Damiano v. Matish, 644 F. Supp. 1058 (W.D. Mich. 1986)
October 2, 1986
Alan P. DAMIANO, et al., Plaintiffs,
George G. MATISH, et al., Defendants.
United States District Court, W.D. Michigan.
*1059 Milton L. Chappell, Nat. Right to Work Legal Defense Foundation, Inc., Springfield, Va., Sam F. Massie, Jr., Allaben, Massie, Vanderweyden & Timmer, Grand Rapids, Mich., for plaintiffs.
Frank J. Kelley, Atty. Gen. by Todd B. Adams, Asst. Atty. Gen., Tort Defense Div., Lansing, Mich., for defendants.
Kleiner & Fayette, A. Robert Kleiner, Grand Rapids, Mich. by M. Elizabeth Bunn, Michael B. Nicholson, Daniel W. Sherrick, Detroit, Mich., for Intern. Union, UAW, Local 6000.
BENJAMIN F. GIBSON, District Judge.
Plaintiffs are employees of the State of Michigan in either the Human Services or Administrative Support bargaining units. They are not members of the representative union, defendants International Union, United Automobile, Aerospace and Agriculture Implement Workers of America, UAW, and its Local Union 6000 ("UAW" or "union"). Plaintiffs seek declaratory and injunctive relief to prevent and redress the deprivation under color of state law of rights guaranteed under the First and Fourteenth Amendments. Plaintiffs allege a violation of the constitutional requirements enunciated by the Supreme Court in Chicago Teachers Union, Local No. 1 v. Hudson, ___ U.S. ___, 106 S. Ct. 1066, 89 L. Ed. 2d 232 (1986); such requirements concern the collection of agency fees by a union from non-union employees within the represented bargaining unit.
The Court issued a preliminary injunction on July 7, 1986, preventing the defendant state/employer ("State") from discharging any non-union employees who have not signed an authorization for the deduction of representation service fees from their wages and also enjoining the union from attempting to enforce the deduction of such fees under the security clause of the contract. The contract between the State and the union became effective on January 8, 1986.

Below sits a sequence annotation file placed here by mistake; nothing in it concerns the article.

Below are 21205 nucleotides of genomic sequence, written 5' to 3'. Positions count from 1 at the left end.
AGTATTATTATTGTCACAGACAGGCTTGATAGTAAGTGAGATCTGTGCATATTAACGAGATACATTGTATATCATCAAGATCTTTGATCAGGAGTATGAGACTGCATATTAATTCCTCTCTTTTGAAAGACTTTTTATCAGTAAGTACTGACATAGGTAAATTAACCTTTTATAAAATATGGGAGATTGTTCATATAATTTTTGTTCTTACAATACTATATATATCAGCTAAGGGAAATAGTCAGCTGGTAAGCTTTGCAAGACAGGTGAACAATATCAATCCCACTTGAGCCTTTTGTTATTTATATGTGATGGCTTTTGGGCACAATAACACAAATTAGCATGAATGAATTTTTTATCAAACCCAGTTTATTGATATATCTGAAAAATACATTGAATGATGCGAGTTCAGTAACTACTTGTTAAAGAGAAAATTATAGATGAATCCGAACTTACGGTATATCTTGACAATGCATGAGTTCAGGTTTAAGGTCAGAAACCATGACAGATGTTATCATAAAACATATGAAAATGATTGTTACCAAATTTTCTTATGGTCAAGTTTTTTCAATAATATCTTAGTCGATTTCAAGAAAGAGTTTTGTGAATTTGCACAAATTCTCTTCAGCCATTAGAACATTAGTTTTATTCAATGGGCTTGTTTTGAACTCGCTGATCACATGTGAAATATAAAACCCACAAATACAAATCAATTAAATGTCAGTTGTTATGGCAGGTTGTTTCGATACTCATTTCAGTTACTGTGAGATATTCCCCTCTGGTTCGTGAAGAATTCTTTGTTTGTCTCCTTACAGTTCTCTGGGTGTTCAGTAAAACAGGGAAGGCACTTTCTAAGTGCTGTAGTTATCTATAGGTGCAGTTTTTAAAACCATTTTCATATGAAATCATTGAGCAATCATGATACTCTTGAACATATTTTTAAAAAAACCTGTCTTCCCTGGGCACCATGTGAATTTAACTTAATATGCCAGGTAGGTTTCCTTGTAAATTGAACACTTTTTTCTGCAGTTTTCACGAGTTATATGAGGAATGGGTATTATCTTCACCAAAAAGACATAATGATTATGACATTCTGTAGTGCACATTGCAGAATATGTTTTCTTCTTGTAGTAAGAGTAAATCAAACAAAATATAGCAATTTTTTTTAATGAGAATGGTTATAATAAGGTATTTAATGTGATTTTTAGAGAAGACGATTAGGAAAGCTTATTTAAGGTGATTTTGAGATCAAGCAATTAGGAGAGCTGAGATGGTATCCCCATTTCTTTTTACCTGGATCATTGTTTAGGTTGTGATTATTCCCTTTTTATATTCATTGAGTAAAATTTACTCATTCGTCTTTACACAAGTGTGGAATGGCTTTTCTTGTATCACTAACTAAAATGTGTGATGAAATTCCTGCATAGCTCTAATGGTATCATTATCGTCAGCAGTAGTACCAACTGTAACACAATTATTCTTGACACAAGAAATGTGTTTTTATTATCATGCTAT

Plaintiffs now move for certification of a class of all nonmembers of the defendant union employed by the State of Michigan within the Human Services and Administrative Support bargaining units who have not signed an authorization for the deduction of representation service fees from their wages. Cross-motions for summary judgment addressing the merits of the case are also before the Court.
The party moving for class certification has the burden to show that all the prerequisites for certification are met. Senter v. General Motors Corp., 532 F.2d 511, 520 (6th Cir. 1976). The requirements of Fed.R.Civ.P. 23(a) are summarily referred to as 1) numerosity, 2) commonality, 3) typicality, and 4) fair and adequate representation. Further factors are delineated in Fed.R.Civ.P. 23(b) (1)-(3).
Plaintiffs satisfy all the prerequisites. Plaintiffs state that the class consists of 200 members and joinder is therefore impractical. The State does not contest the size of the proposed class. There are common questions of law and fact to all members of the class, and the claims and defenses of the class are the same as those of the representative parties. All members of the class are in the same position, i.e., if they do not sign the authorization card for the deduction of agency fees, then they will be terminated from their employment. The procedural safeguards provided in Hudson are applicable not only to the named plaintiffs but to all members in the potential class. Further, there is no question that the representative parties do, and will, fairly and adequately protect the interests of the potential class members. Plaintiffs' attorneys are a charitable legal aid organization *1060 that provides legal assistance to employees in cases involving similar or identical legal interests as those involved in this action.
Plaintiffs have shown that they satisfy subdivision 23(b) (2) requirements in that "the party opposing the class has acted or refused to act on grounds generally applicable to the class, thereby making appropriate final injunctive relief or corresponding declaratory relief with respect to the class as a whole." Fed.R.Civ.P. 23(b) (2). It is clear that the constitutional mandates of Hudson apply to all non-union employees who have not signed the authorization deduction card and that any violation of these constitutional requirements by the State and UAW affect all nonmembers, not just the named plaintiffs. Therefore, declaratory and injunctive relief is appropriate for the entire class.
Although the State presents argument that it is unnecessary to certify a class when the declaratory or injunctive relief sought will accrue to the benefit of similarly situated persons, Curry v. Dempsey, 520 F. Supp. 70, 75 (W.D.Mich.1981), rev'd. on other grounds 701 F.2d 580 (6th Cir.1983), the Court will certify the class as requested.